Selfridge wasn’t alone in placing customers on a pedestal. Similar variations of the phrase found in other cultures include: “le client n’a jamais tort” (the customer is never wrong) in France, “der Kunde ist König” (the customer is king) in Germany, while in Japan they took it to a whole new level with “okyakusama wa kamisama desu” (お客様は神様です) meaning “the customer is a god”.
Four different cultures couldn’t be wrong, could they? Whilst this mantra might have had a positive effect on customer perceptions – especially at a time when misrepresentation was rife and caveat emptor was a common legal maxim – it had the opposite effect on employees. Often disempowering them in their relationship both with the customer and the business.
We all know that customers can be jerks sometimes, right! Need evidence? Look at the lady who walked into Bunnings last year in the middle of a pandemic when masks were mandatory in public claiming that she didn’t need to wear one. Not very queen-like is it? And certainly not behaviour befitting a god. Watching that video you feel just awful for the poor Bunnings employees who did a wonderful job in the face of such adversity. Was she right? I think we can all agree that the answer is no.
In extreme cases like that, when a business owner goes by the mantra “the customer is always right” and takes the customer’s side, the effect on employee morale is devastating. If employees think you don’t have their back when they’re dealing with a customer who is being completely unreasonable, they’re going to resent you for it.
But what about when the customer isn’t being completely unreasonable? More often than not, customers aren’t jerks and have a genuine issue. In these instances, they’re still not “right” but they’ve only got half the story. They know there’s a problem but they usually don’t know what’s caused it.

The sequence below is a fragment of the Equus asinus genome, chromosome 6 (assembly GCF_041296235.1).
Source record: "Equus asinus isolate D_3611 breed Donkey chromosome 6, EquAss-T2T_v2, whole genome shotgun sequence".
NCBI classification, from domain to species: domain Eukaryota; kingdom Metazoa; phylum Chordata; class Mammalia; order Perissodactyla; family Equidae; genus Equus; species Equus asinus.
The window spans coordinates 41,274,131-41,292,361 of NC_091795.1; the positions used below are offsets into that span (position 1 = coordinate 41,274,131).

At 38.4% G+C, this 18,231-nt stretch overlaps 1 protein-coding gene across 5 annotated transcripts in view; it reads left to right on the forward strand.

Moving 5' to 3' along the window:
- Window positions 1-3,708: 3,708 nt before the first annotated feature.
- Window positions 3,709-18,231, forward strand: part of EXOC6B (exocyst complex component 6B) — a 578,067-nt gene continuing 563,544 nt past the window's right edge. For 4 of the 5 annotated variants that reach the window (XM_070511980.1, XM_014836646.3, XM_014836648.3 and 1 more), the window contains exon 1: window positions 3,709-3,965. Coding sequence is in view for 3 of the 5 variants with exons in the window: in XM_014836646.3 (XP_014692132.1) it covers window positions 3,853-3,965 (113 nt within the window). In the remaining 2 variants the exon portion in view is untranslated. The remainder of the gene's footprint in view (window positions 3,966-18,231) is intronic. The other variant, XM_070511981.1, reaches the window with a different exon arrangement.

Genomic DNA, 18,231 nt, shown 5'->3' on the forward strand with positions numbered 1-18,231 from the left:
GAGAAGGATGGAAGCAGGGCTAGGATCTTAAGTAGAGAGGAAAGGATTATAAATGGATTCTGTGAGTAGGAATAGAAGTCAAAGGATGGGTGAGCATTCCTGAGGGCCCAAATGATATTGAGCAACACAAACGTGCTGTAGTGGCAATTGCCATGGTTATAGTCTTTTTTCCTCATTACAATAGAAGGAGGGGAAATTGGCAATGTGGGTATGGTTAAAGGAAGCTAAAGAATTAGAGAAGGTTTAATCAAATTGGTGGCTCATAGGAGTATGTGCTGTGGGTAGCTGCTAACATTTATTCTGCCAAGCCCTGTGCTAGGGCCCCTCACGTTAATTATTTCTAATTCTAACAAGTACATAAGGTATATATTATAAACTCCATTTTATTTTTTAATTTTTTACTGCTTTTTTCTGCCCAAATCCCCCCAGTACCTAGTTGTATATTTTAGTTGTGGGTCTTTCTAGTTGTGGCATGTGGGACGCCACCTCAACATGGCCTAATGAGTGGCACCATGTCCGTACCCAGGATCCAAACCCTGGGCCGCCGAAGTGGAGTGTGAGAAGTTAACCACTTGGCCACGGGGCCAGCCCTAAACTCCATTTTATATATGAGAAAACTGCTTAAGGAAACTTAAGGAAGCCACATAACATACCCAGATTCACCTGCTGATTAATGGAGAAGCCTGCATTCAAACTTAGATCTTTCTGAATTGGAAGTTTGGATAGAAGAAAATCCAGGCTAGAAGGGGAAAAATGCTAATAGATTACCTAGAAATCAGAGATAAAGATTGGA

The employee is always right
In these instances, what’s needed is a “translator”. Someone who can turn the customer’s external language (for example “my delivery was missed”) into internal language (“our northern region driver called in sick yesterday and we have no contingency drivers booked in those situations”).
These “translators” are frontline employees and they are a gold mine of information. Who else within the company is fluent in two “languages” and gets to use both on a daily basis? Front line employees contextualise customer feedback adding a further layer of richness to the data.
So frontline employees are just as important to your business as customers. Maybe it’s time we had another look at some of our old sayings, and put our employees at the centre of them.
The employee is always right. The employee is never wrong. The employee is king. The employee is a god.
In the wise words of Sir Richard Branson “Clients do not come first. Employees come first. If you take care of your employees, they will take care of the clients.”
Imagine turning up for work each day as a frontline worker knowing you had that kind of support from your company. Imagine what kind of work you would do.